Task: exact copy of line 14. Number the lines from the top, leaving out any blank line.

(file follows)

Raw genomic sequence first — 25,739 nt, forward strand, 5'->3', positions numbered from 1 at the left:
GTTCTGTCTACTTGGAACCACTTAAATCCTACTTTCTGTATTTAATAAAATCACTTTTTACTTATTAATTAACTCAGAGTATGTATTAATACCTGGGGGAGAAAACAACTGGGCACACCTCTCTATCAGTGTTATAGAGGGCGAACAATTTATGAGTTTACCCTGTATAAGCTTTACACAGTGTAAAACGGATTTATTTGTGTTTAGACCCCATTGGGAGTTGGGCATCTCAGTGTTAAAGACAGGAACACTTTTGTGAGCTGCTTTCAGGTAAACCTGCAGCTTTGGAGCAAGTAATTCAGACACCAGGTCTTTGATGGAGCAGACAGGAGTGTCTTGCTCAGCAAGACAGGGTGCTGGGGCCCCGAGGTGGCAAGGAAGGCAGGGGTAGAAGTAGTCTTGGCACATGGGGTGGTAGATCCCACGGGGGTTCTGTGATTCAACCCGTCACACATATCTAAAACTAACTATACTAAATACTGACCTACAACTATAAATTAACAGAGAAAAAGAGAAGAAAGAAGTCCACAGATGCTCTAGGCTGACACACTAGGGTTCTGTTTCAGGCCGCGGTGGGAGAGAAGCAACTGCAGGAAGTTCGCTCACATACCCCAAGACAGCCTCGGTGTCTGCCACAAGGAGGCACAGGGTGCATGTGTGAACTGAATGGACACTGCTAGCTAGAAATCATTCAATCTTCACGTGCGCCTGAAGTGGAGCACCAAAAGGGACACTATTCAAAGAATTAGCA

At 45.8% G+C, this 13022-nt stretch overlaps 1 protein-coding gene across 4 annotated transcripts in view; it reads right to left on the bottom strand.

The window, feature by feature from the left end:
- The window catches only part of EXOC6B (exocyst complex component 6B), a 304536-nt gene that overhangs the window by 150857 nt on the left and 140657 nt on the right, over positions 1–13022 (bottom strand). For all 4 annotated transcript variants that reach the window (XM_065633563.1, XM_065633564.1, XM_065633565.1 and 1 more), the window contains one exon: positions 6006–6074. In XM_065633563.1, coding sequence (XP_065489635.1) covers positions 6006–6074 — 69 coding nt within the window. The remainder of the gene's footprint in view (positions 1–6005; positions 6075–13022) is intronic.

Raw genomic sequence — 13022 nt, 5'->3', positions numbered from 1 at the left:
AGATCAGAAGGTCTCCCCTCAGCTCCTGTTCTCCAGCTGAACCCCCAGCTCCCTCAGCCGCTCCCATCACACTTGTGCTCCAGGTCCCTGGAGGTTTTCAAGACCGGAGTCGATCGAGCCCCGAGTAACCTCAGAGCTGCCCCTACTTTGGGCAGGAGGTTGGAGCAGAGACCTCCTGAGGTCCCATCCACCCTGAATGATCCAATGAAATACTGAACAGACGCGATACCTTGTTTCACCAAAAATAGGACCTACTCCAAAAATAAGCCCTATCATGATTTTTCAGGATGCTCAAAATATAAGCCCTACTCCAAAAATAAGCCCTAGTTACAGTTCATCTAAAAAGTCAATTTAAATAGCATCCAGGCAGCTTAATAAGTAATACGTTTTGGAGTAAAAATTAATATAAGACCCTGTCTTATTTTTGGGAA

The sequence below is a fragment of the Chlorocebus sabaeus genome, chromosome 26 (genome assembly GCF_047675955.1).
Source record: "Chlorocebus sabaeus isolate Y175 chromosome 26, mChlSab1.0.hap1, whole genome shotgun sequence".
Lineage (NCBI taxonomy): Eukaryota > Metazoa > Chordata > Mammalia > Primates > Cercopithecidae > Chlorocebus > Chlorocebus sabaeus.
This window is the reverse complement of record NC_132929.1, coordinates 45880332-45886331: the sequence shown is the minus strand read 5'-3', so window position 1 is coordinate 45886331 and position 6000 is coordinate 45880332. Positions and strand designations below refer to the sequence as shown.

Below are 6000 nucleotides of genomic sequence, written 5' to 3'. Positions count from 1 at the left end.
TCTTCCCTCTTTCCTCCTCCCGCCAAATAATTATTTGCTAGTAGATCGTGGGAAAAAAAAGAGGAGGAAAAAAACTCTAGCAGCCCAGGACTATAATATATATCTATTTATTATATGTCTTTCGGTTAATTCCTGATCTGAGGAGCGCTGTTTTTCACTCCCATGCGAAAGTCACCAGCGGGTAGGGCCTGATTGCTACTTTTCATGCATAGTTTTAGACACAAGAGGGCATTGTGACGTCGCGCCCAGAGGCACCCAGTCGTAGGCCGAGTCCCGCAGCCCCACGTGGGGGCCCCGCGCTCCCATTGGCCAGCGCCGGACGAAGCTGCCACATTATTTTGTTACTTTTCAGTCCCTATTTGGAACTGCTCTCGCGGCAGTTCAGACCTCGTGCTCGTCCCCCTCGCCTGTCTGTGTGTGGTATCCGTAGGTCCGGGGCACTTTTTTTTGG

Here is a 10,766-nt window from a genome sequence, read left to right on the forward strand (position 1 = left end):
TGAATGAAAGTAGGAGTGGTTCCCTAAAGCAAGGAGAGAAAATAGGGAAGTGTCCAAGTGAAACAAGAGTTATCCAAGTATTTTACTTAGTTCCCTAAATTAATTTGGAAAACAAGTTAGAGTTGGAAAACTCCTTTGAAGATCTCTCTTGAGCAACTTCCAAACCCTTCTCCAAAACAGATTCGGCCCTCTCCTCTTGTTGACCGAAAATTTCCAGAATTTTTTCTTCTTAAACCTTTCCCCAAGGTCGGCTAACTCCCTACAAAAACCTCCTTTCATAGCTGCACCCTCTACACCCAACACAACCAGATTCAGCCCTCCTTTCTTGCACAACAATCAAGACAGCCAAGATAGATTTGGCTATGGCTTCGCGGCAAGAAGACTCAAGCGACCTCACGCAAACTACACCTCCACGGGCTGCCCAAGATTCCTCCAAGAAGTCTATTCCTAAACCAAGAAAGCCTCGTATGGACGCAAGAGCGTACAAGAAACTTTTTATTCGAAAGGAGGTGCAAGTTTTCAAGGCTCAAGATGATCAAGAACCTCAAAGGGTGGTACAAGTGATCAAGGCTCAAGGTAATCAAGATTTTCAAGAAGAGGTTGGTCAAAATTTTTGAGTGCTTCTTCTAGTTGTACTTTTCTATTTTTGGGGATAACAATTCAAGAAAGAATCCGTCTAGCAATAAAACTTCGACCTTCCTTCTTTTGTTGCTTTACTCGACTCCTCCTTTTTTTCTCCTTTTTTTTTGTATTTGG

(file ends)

Here is a 10,766-nt window from a genome sequence, read left to right on the forward strand (position 1 = left end):